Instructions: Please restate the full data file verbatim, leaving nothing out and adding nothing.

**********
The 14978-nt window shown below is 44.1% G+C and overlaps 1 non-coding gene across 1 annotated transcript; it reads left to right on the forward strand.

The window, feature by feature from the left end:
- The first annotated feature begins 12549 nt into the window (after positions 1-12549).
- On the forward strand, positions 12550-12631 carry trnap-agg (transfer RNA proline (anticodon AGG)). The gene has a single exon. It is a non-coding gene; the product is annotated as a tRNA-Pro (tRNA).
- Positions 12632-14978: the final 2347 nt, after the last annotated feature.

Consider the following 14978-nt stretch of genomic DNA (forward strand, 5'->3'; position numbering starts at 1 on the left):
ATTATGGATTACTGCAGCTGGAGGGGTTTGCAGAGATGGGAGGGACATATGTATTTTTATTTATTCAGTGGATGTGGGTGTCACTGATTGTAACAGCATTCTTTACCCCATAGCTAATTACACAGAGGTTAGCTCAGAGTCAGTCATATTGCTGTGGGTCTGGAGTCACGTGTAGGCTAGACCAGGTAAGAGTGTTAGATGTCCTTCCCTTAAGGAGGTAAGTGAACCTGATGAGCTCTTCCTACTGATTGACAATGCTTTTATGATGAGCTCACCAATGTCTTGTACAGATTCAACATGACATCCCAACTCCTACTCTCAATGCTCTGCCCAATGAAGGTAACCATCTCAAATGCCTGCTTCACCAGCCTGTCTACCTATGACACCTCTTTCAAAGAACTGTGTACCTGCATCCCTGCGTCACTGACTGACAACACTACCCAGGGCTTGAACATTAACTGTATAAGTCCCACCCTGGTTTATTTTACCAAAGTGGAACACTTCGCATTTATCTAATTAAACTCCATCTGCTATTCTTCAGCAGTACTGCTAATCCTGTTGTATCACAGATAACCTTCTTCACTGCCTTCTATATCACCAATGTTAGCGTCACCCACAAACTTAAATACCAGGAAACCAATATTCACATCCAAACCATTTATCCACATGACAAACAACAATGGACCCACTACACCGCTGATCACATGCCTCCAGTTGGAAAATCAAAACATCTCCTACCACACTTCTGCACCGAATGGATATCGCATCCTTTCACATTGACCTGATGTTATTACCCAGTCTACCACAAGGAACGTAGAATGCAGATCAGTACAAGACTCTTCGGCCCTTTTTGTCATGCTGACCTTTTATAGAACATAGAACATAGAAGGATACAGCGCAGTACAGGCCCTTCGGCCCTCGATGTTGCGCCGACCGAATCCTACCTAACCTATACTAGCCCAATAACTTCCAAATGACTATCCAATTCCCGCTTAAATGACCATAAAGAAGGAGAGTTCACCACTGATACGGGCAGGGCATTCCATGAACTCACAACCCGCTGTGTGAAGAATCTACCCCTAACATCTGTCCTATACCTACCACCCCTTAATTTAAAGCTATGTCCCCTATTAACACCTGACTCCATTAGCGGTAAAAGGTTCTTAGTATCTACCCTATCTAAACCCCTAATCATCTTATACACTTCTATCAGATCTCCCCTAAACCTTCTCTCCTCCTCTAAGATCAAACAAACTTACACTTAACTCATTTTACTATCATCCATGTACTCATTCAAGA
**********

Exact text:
The 14978-nt window shown below is 44.1% G+C and overlaps 1 non-coding gene across 1 annotated transcript; it reads left to right on the forward strand.

The window, feature by feature from the left end:
- The first annotated feature begins 12549 nt into the window (after positions 1-12549).
- On the forward strand, positions 12550-12631 carry trnap-agg (transfer RNA proline (anticodon AGG)). The gene has a single exon. It is a non-coding gene; the product is annotated as a tRNA-Pro (tRNA).
- Positions 12632-14978: the final 2347 nt, after the last annotated feature.

Consider the following 14978-nt stretch of genomic DNA (forward strand, 5'->3'; position numbering starts at 1 on the left):
ATTATGGATTACTGCAGCTGGAGGGGTTTGCAGAGATGGGAGGGACATATGTATTTTTATTTATTCAGTGGATGTGGGTGTCACTGATTGTAACAGCATTCTTTACCCCATAGCTAATTACACAGAGGTTAGCTCAGAGTCAGTCATATTGCTGTGGGTCTGGAGTCACGTGTAGGCTAGACCAGGTAAGAGTGTTAGATGTCCTTCCCTTAAGGAGGTAAGTGAACCTGATGAGCTCTTCCTACTGATTGACAATGCTTTTATGATGAGCTCACCAATGTCTTGTACAGATTCAACATGACATCCCAACTCCTACTCTCAATGCTCTGCCCAATGAAGGTAACCATCTCAAATGCCTGCTTCACCAGCCTGTCTACCTATGACACCTCTTTCAAAGAACTGTGTACCTGCATCCCTGCGTCACTGACTGACAACACTACCCAGGGCTTGAACATTAACTGTATAAGTCCCACCCTGGTTTATTTTACCAAAGTGGAACACTTCGCATTTATCTAATTAAACTCCATCTGCTATTCTTCAGCAGTACTGCTAATCCTGTTGTATCACAGATAACCTTCTTCACTGCCTTCTATATCACCAATGTTAGCGTCACCCACAAACTTAAATACCAGGAAACCAATATTCACATCCAAACCATTTATCCACATGACAAACAACAATGGACCCACTACACCGCTGATCACATGCCTCCAGTTGGAAAATCAAAACATCTCCTACCACACTTCTGCACCGAATGGATATCGCATCCTTTCACATTGACCTGATGTTATTACCCAGTCTACCACAAGGAACGTAGAATGCAGATCAGTACAAGACTCTTCGGCCCTTTTTGTCATGCTGACCTTTTATAGAACATAGAACATAGAAGGATACAGCGCAGTACAGGCCCTTCGGCCCTCGATGTTGCGCCGACCGAATCCTACCTAACCTATACTAGCCCAATAACTTCCAAATGACTATCCAATTCCCGCTTAAATGACCATAAAGAAGGAGAGTTCACCACTGATACGGGCAGGGCATTCCATGAACTCACAACCCGCTGTGTGAAGAATCTACCCCTAACATCTGTCCTATACCTACCACCCCTTAATTTAAAGCTATGTCCCCTATTAACACCTGACTCCATTAGCGGTAAAAGGTTCTTAGTATCTACCCTATCTAAACCCCTAATCATCTTATACACTTCTATCAGATCTCCCCTAAACCTTCTCTCCTCCTCTAAGATCAAACAAACTTACACTTAACTCATTTTACTATCATCCATGTACTCATTCAAGA